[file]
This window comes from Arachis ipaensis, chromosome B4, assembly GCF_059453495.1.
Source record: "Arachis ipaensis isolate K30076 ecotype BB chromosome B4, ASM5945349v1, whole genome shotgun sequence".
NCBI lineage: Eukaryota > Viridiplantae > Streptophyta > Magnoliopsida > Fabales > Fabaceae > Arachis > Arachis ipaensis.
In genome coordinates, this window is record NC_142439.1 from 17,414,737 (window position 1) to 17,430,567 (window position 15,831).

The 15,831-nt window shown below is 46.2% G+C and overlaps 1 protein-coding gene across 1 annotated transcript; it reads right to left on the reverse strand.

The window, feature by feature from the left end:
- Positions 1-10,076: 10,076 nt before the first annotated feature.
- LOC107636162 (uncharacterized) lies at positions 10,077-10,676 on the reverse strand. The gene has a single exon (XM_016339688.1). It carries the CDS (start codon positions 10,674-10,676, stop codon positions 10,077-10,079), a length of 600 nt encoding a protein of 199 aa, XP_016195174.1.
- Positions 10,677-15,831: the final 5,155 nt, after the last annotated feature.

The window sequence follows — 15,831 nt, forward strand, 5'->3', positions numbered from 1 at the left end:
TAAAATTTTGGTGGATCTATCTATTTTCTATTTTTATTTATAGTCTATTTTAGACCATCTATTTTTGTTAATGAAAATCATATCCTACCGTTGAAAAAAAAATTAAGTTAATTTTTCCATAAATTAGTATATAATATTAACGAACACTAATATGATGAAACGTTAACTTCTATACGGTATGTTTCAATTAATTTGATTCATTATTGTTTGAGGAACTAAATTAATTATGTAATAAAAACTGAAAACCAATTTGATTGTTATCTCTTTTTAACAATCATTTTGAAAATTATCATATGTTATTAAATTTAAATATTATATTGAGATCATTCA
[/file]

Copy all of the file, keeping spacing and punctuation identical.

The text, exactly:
This window comes from Arachis ipaensis, chromosome B4, assembly GCF_059453495.1.
Source record: "Arachis ipaensis isolate K30076 ecotype BB chromosome B4, ASM5945349v1, whole genome shotgun sequence".
NCBI lineage: Eukaryota > Viridiplantae > Streptophyta > Magnoliopsida > Fabales > Fabaceae > Arachis > Arachis ipaensis.
In genome coordinates, this window is record NC_142439.1 from 17,414,737 (window position 1) to 17,430,567 (window position 15,831).

The 15,831-nt window shown below is 46.2% G+C and overlaps 1 protein-coding gene across 1 annotated transcript; it reads right to left on the reverse strand.

The window, feature by feature from the left end:
- Positions 1-10,076: 10,076 nt before the first annotated feature.
- LOC107636162 (uncharacterized) lies at positions 10,077-10,676 on the reverse strand. The gene has a single exon (XM_016339688.1). It carries the CDS (start codon positions 10,674-10,676, stop codon positions 10,077-10,079), a length of 600 nt encoding a protein of 199 aa, XP_016195174.1.
- Positions 10,677-15,831: the final 5,155 nt, after the last annotated feature.

The window sequence follows — 15,831 nt, forward strand, 5'->3', positions numbered from 1 at the left end:
TAAAATTTTGGTGGATCTATCTATTTTCTATTTTTATTTATAGTCTATTTTAGACCATCTATTTTTGTTAATGAAAATCATATCCTACCGTTGAAAAAAAAATTAAGTTAATTTTTCCATAAATTAGTATATAATATTAACGAACACTAATATGATGAAACGTTAACTTCTATACGGTATGTTTCAATTAATTTGATTCATTATTGTTTGAGGAACTAAATTAATTATGTAATAAAAACTGAAAACCAATTTGATTGTTATCTCTTTTTAACAATCATTTTGAAAATTATCATATGTTATTAAATTTAAATATTATATTGAGATCATTCA